Matthew Renda

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November 6, 2012
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Better safe than sorry

Nevada County ranks low in fatal traffic collisions, according to a recent data analysis performed by the California Highway Patrol and the Nevada County Public Works Department.

The county ranked 39th out of 58 counties with a rate of 5.71 fatalities per million vehicle miles traveled, said Steve Castleberry, director of county public works.

“I would love to take credit for this, but I am not sure that’s warranted,” Castleberry said in an email to The Union. “However, we are pretty strategic about how we manage the safety of our roads.”

While urban counties, Los Angeles County in particular, have significantly larger higher fatality amounts than rural counties, such as Nevada County, the highest rates take place in less densely populated areas.

Trinity County owns the highest rate, with 24.34 fatalities per million vehicle miles traveled.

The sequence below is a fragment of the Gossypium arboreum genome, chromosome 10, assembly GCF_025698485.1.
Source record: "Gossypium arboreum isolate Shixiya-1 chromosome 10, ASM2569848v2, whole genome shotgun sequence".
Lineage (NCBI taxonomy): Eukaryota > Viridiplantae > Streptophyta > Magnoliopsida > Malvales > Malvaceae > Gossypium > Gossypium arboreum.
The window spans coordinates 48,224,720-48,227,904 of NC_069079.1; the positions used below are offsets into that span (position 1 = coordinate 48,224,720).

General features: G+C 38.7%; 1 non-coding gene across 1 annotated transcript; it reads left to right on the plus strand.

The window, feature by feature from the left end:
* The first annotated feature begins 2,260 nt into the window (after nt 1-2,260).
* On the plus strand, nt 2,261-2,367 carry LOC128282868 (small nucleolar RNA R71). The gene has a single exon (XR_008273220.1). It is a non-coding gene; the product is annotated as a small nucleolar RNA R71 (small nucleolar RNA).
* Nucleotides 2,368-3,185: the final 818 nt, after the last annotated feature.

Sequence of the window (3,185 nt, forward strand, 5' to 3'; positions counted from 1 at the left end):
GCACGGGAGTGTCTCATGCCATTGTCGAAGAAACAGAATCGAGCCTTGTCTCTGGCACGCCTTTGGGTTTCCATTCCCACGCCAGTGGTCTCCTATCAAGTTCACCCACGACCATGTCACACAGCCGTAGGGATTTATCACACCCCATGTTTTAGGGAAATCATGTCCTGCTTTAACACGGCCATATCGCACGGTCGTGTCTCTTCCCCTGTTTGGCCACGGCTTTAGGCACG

Other rural counties, such as Sierra, Alpine, Del Norte, Amador and Lake, had the second, third, fourth, fifth and sixth highest rates respectively, according to CHP data.

The fact that rural counties carry the highest rates indicates the challenges of improving road safety on rural mountainous roads, Castleberry said in the Friday memo, distributed by County Executive Officer Rick Haffey.

“Safety investments like signing and striping are always at the top of our list, and recent work out of Caltrans is showing those kinds of investments are the most cost effective, particularly in rural counties where accidents are spread out all over the county,” Castleberry said.

To contact Staff Writer Matthew Renda, email or call (530) 477-4239.

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The Union Updated Nov 6, 2012 07:05AM Published Nov 6, 2012 08:39PM Copyright 2012 The Union. All rights reserved. This material may not be published, broadcast, rewritten or redistributed.